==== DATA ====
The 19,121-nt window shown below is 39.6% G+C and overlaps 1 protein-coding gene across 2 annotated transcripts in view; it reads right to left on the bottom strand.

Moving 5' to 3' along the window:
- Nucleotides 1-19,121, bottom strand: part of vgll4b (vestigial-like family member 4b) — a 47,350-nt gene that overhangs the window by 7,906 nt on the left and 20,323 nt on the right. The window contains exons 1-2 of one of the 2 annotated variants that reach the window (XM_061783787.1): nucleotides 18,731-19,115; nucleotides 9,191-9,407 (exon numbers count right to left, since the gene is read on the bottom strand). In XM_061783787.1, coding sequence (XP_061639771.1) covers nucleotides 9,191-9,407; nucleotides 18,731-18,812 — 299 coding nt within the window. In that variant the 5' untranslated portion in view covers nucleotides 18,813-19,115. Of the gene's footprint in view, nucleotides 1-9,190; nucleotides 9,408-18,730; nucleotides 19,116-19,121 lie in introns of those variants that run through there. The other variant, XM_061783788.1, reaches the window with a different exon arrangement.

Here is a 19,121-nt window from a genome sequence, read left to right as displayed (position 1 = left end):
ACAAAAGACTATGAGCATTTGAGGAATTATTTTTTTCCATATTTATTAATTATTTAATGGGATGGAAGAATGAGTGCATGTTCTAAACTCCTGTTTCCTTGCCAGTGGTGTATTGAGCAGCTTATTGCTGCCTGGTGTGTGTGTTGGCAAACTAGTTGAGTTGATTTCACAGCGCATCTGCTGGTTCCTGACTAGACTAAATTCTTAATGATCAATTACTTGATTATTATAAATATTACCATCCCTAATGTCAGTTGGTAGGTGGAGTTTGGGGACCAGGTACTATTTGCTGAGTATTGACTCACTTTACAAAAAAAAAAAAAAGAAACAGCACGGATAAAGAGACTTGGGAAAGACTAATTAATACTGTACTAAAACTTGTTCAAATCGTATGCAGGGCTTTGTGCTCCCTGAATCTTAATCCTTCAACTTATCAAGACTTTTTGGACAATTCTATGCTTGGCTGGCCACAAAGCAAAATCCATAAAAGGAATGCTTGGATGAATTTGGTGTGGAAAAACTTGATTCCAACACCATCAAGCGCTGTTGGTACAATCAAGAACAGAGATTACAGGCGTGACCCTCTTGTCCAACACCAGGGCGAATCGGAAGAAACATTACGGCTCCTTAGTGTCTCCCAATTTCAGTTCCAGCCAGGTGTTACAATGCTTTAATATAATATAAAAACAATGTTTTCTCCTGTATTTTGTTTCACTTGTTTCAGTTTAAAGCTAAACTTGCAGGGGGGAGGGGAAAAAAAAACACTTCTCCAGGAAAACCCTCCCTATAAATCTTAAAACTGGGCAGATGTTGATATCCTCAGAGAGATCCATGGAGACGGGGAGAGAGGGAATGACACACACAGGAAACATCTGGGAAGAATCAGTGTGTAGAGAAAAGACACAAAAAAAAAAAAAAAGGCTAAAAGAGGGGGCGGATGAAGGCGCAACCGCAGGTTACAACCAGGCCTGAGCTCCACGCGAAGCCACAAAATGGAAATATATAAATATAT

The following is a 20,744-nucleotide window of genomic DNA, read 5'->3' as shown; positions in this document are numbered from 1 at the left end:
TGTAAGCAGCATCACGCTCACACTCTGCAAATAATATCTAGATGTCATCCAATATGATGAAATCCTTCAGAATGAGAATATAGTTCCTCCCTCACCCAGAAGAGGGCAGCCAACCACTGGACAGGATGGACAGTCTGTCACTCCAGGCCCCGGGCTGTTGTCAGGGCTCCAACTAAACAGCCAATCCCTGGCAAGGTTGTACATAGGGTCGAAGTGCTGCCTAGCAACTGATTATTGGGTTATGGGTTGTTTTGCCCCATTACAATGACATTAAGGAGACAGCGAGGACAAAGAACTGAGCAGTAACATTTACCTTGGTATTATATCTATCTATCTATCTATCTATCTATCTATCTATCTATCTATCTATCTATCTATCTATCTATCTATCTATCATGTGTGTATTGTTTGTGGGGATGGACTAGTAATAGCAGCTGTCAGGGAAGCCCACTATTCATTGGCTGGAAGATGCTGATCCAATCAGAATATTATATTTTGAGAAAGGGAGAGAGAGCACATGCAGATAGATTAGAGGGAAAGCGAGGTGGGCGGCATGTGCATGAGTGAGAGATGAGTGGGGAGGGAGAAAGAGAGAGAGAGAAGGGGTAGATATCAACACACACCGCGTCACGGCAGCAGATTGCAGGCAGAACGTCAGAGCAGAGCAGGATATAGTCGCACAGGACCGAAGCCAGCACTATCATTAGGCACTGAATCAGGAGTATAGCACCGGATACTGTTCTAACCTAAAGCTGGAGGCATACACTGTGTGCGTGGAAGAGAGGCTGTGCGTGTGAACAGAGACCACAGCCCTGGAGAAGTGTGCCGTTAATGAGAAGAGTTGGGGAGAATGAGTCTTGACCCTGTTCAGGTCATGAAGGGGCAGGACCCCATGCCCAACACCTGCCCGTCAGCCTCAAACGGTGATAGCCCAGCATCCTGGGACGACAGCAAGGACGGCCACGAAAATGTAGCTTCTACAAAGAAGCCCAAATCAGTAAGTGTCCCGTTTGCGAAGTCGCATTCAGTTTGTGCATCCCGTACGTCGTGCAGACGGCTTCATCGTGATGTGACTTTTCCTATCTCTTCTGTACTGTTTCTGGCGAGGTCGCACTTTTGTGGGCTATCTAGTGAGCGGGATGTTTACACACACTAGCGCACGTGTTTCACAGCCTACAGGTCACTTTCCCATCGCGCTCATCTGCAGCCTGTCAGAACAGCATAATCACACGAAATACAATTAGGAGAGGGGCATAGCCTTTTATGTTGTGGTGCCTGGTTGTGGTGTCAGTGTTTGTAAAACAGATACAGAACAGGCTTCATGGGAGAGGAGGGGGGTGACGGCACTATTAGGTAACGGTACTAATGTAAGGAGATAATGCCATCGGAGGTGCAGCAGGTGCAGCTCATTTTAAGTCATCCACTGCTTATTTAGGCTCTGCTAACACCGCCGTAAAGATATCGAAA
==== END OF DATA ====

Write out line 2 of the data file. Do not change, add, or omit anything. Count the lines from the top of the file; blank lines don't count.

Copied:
Moving 5' to 3' along the window: